The warnings group is including "[a]ll lints that are set to issue warnings", which also includes external lints which are set to issue warnings. There is no "rustc-warn-by-default" lint group, and, indeed, it’s not possible to do what you want without denying manually all the 115 lints. For that, a new, separate lint group which includes all the 115 lints is required. To be honest, I’m not sure how useful this actually is, given that there is pretty much no reason (EDIT: or rather, I fail at finding a good reason) to prevent a local build because of warnings. The compile errors and deny-by-default lints of rustc are generally already more than enough, and as mentioned by others, the general good practice is to deny / forbid the remaining of the lints in CI.

You could open a thread in the internals forum and discuss adding such a group if you have a compelling argument.
I am genuinely curious what is the rationale for that.

Flatly: it doesn't. At a minimum, the unused and nonstandard_style lint groups have no business denying test runs.

1 Like

I find the OP's stated desire... be a perfectly reasonable desire. Even if it doesn't match mine, or other commenters.

A lot of the comments here read like ganging up on someone to try and "convince" them their opinion or desire or workflow is wrong.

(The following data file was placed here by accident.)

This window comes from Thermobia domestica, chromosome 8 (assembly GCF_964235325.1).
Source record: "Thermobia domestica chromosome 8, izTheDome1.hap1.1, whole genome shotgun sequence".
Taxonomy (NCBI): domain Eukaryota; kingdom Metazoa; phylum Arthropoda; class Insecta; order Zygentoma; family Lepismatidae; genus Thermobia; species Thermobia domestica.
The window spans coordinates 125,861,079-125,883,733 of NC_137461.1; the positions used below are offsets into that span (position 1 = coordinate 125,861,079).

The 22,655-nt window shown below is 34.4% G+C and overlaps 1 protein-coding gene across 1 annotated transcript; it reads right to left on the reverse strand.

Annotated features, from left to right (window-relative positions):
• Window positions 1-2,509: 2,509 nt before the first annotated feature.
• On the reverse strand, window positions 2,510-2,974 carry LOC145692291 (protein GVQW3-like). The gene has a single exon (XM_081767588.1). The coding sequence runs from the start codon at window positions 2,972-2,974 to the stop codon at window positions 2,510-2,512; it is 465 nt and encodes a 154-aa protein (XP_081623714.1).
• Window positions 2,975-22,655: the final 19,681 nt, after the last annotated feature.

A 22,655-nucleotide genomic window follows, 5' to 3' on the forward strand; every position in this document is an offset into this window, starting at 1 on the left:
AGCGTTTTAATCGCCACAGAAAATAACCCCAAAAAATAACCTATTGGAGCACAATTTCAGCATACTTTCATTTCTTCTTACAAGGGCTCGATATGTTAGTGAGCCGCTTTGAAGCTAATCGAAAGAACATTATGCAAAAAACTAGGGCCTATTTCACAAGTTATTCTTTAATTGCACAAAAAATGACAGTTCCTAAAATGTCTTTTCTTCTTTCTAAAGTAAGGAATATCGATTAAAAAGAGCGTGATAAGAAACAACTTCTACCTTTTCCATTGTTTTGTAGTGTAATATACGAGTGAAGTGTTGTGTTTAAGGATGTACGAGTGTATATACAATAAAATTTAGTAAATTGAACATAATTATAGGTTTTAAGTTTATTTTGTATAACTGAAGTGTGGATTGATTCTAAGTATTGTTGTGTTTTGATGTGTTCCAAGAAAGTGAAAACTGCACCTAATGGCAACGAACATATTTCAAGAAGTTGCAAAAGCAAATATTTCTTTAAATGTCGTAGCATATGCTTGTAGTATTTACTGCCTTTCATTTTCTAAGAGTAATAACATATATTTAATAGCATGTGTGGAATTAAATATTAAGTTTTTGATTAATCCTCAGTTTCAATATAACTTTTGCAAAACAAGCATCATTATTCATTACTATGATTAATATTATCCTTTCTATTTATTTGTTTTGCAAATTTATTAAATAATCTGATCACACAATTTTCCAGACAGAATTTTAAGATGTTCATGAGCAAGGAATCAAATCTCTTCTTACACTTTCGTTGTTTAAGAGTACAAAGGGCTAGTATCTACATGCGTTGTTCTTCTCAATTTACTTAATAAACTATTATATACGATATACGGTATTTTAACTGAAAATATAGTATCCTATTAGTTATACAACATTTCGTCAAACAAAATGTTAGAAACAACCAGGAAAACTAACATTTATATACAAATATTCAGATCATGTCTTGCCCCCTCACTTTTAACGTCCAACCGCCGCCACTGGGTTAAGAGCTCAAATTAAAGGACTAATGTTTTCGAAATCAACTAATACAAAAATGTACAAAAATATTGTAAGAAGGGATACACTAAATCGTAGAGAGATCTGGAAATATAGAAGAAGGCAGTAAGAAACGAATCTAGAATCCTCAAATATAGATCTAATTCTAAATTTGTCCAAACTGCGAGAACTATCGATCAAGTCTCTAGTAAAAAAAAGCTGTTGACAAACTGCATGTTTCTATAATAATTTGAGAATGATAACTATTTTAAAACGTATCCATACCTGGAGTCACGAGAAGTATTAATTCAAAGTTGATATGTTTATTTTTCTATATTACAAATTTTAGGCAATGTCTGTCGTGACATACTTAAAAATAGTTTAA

Imagine OP has accepted the recommendation to only do this in CI. How would you go about that?

If you -D warnings that includes all of the clippy warnings that you want to stay warnings. The only way I have found to get the right behaviour is to do the entire build twice with different RUSTFLAGS, which means clippy can't reuse any of the build graph from the check part, and hence the entire thing takes double the time.


- RUSTFLAGS="-D warnings" cargo check
- cargo clippy
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I understand the recommendation given previously was also about denying all the warnings, including the ones from clippy. However, I think you bring up a good point. I’ve seen GitHub actions for running clippy on modified code only, adding annotations like this:

Denying rustc warn-by-default warnings while keeping clippy lints as simple warnings this way, effectively as "automatic FYI review comments", addressing them on a best-effort basis could be useful to some folks, especially for big old codebases. I also know that some projects like rust-analyzer are not keen on enforcing clippy in CI, but applying the suggestions is still welcomed as long as it clearly improves the code:

Of course, applying Clippy suggestions is welcome as long as they indeed improve the code.

I doubt that adding a new lint group is very difficult, and making this use case easier and less slow may be a good reason enough to make it happen?

Can you use the priority field like in this reddit comment?

warnings = { level = "deny", priority = -1 }

suspicious = "warn"
complexity = "warn"
perf = "warn"
style = "warn"
todo = "warn"

I'm not 100% sure you need to set all the clippy groups back to warn, but I'm guessing you do. I'm also not 100% sure you need to set the priority; maybe setting the clippy groups overrides the rustc one. But it shouldn't hurt.

You might also want to set warnings to -2 and the clippy groups to -1.

As I said in the OP, setting priorities doesn't help. I specifically tried your suggestion:

warnings = { level = "deny", priority = -1 }

todo = "warn"

but cargo clippy still errors for todo!().